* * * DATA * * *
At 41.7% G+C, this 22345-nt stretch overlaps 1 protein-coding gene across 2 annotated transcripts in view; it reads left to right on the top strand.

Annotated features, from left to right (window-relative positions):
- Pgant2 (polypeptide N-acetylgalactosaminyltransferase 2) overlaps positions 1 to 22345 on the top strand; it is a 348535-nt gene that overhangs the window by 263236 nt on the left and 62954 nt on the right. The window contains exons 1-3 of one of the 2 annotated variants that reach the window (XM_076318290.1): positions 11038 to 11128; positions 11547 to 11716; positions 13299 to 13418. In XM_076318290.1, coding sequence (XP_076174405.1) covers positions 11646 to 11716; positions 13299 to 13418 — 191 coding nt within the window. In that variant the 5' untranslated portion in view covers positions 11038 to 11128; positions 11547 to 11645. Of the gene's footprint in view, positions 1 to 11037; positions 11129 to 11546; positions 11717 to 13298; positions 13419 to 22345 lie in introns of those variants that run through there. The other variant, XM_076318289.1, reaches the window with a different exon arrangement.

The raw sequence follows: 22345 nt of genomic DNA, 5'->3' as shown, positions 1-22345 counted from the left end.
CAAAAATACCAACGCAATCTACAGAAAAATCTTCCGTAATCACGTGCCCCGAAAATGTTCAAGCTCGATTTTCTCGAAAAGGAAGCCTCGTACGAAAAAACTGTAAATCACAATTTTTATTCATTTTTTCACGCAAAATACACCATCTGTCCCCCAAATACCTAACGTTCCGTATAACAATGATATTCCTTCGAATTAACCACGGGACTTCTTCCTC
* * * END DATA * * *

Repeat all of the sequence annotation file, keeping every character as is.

At 41.7% G+C, this 22345-nt stretch overlaps 1 protein-coding gene across 2 annotated transcripts in view; it reads left to right on the top strand.

Annotated features, from left to right (window-relative positions):
- Pgant2 (polypeptide N-acetylgalactosaminyltransferase 2) overlaps positions 1 to 22345 on the top strand; it is a 348535-nt gene that overhangs the window by 263236 nt on the left and 62954 nt on the right. The window contains exons 1-3 of one of the 2 annotated variants that reach the window (XM_076318290.1): positions 11038 to 11128; positions 11547 to 11716; positions 13299 to 13418. In XM_076318290.1, coding sequence (XP_076174405.1) covers positions 11646 to 11716; positions 13299 to 13418 — 191 coding nt within the window. In that variant the 5' untranslated portion in view covers positions 11038 to 11128; positions 11547 to 11645. Of the gene's footprint in view, positions 1 to 11037; positions 11129 to 11546; positions 11717 to 13298; positions 13419 to 22345 lie in introns of those variants that run through there. The other variant, XM_076318289.1, reaches the window with a different exon arrangement.

The raw sequence follows: 22345 nt of genomic DNA, 5'->3' as shown, positions 1-22345 counted from the left end.
CAAAAATACCAACGCAATCTACAGAAAAATCTTCCGTAATCACGTGCCCCGAAAATGTTCAAGCTCGATTTTCTCGAAAAGGAAGCCTCGTACGAAAAAACTGTAAATCACAATTTTTATTCATTTTTTCACGCAAAATACACCATCTGTCCCCCAAATACCTAACGTTCCGTATAACAATGATATTCCTTCGAATTAACCACGGGACTTCTTCCTC